What do you hope to achieve with the project?

I want us all to take the power into our own hands to shape our clothes to suit our tastes. We’re all makers, and that puts us in a fantastic position to achieve the modified fit we want.

To do that, I thought it would be great to have a thorough, in-depth discussion about sizing and its history, how we do or do not accept the sizes available to us, how petite people are catered to, what we want to change and how we can change it.

Ultimately, I think the most practical application of the Project is a community built around supporting each other through suggestions, conversations, a thorough online resource, and (hopefully!) a KAL later on this year.

If you feel you fit into the petite knitter category, join us! And please remember, for the #KnitPetiteProject, petite is a vertical concern and includes women of all ages, body shapes, and weights.

What have you learned so far and what has surprised you?

There has been SO much I’ve learned already! I’ve been quite careful in selecting resources, and have been steeped in scholarly papers over the last few months regarding sizing in clothing design. For example, the book Sizing in Clothing: Developing Effective Sizing Systems For Ready-To-Wear Clothing is filled with information from the history of “standardized” sizing (which isn’t that old of a history!) to specifics on grading and serving modern populations through computer-aided design software and 3D scanners that can produce data for a more representative, accurate fit.

I’ve also learned so much from discussions with other knitters about sizing; there’s a lively thread on Ravelry that in part inspired me to start a Ravelry group specifically for the #KnitPetiteProject. Hearing from others who have such deep expertise and first-hand experience has been very rich and rewarding! I appreciate their generous sharing.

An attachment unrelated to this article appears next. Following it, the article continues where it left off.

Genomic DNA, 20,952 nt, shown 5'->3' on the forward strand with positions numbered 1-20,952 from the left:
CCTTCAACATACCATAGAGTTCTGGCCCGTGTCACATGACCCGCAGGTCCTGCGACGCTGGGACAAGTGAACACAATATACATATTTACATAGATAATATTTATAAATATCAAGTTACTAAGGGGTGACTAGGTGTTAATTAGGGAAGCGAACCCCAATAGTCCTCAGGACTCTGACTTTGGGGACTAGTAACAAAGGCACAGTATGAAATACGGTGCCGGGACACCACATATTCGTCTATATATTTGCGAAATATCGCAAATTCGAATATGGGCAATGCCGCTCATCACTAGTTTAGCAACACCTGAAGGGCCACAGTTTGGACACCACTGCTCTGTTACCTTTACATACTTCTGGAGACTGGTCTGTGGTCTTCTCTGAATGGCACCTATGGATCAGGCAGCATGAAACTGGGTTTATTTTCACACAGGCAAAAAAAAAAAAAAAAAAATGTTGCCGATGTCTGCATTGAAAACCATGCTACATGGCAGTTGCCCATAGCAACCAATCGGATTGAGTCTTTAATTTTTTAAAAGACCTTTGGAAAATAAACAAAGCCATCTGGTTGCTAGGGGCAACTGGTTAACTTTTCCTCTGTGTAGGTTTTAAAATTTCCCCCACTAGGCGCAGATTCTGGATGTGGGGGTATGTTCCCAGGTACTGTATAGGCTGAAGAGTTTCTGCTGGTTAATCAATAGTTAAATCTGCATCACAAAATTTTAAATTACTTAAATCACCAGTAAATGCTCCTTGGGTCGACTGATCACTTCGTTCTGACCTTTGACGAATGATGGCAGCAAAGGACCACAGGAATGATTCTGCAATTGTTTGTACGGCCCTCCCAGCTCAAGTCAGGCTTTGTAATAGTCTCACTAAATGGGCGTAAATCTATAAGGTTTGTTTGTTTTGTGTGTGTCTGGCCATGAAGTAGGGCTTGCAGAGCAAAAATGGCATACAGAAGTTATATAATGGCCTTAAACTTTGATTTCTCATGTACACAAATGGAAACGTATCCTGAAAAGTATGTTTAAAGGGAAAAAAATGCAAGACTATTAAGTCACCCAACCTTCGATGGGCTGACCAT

Photo on left ©Knit Picks

How tall are you and how has that affected your sweater knitting

I’m 5’1”, and have been since I was 10 years old. I actually hadn’t given a lot of thought to my height (outside of those flares I used to wear in high school ALWAYS dragging on the ground and getting ripped up). I began considering fit a number of years ago when I started to design knitwear and sew garments for myself.

Seeing something I knit in “my size” on a person of the “same size” was VERY illuminating. My most recent post (May 2) for the #KnitPetiteProject gives a number of examples of how vertical measurements can affect the fit of a knit sweater.

For example, yoked sweaters extend a bit too far down my upper torso. This is a great example of how my shorter vertical measurements don’t line up with what the sweater assumes I’m measured, with results that I’m not happy with and are a bit more complex to alter than simply making it shorter.

I notice you reference Amy Herzog’s Custom Fit software. Have you used it? What do you think? (I’ve done a few Custom Fit sweaters and one “mashup” with Amy Christoffers’ Acer, and I have been very happy with all of them, but mashups can be tricky when using a particular design. A friend of mine Custom Fit Thea Coleman’s Ommegang, but she has a huge list of notes.)

I haven’t yet used Amy Herzog’s Custom Fit, but I love what I’ve seen of it and her Craftsy class on the topic. She’s thorough and body-positive, which is very important to me.

What I would really love is, if people are keen, we can hold a #KnitPetiteProject KAL later on this year. In it, we can each pick a sweater and work with each other through conversation and sharing online to consider what we would like to modify, and how we could achieve what we want. Amy Herzog’s Custom Fit software is perfect for this! And I’m very happy to hear you’re pleased with the results you’ve had from it.